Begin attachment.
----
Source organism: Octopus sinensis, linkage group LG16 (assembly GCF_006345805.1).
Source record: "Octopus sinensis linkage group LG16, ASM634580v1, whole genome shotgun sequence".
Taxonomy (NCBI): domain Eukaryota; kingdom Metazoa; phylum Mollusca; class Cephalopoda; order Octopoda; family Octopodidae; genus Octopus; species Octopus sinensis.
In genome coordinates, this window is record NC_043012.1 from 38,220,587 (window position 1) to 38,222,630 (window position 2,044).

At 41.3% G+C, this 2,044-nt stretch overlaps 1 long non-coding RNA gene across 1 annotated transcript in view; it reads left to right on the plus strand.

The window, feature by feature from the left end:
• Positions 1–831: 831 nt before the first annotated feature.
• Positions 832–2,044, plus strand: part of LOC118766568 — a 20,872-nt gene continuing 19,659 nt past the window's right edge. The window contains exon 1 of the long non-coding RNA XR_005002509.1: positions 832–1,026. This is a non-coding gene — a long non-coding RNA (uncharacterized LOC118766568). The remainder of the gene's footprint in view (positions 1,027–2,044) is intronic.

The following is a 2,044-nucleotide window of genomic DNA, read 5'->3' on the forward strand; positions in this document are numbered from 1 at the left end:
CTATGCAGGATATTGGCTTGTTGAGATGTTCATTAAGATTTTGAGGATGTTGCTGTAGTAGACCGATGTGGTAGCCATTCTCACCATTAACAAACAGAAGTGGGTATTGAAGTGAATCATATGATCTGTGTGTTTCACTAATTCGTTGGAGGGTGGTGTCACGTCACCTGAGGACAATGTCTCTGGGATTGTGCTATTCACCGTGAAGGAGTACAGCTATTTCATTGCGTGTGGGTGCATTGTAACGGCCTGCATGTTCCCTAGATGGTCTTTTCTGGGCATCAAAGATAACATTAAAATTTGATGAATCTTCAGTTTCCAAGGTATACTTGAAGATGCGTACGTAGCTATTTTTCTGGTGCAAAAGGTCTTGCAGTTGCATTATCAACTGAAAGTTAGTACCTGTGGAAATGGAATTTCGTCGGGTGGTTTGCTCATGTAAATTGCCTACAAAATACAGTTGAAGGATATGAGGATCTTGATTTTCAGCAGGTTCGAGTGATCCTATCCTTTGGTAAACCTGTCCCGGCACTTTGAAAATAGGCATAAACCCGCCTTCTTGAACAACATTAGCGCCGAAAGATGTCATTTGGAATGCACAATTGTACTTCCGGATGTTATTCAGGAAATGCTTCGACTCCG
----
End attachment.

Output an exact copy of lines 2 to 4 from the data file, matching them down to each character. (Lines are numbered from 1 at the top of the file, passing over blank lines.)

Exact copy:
Source record: "Octopus sinensis linkage group LG16, ASM634580v1, whole genome shotgun sequence".
Taxonomy (NCBI): domain Eukaryota; kingdom Metazoa; phylum Mollusca; class Cephalopoda; order Octopoda; family Octopodidae; genus Octopus; species Octopus sinensis.
In genome coordinates, this window is record NC_043012.1 from 38,220,587 (window position 1) to 38,222,630 (window position 2,044).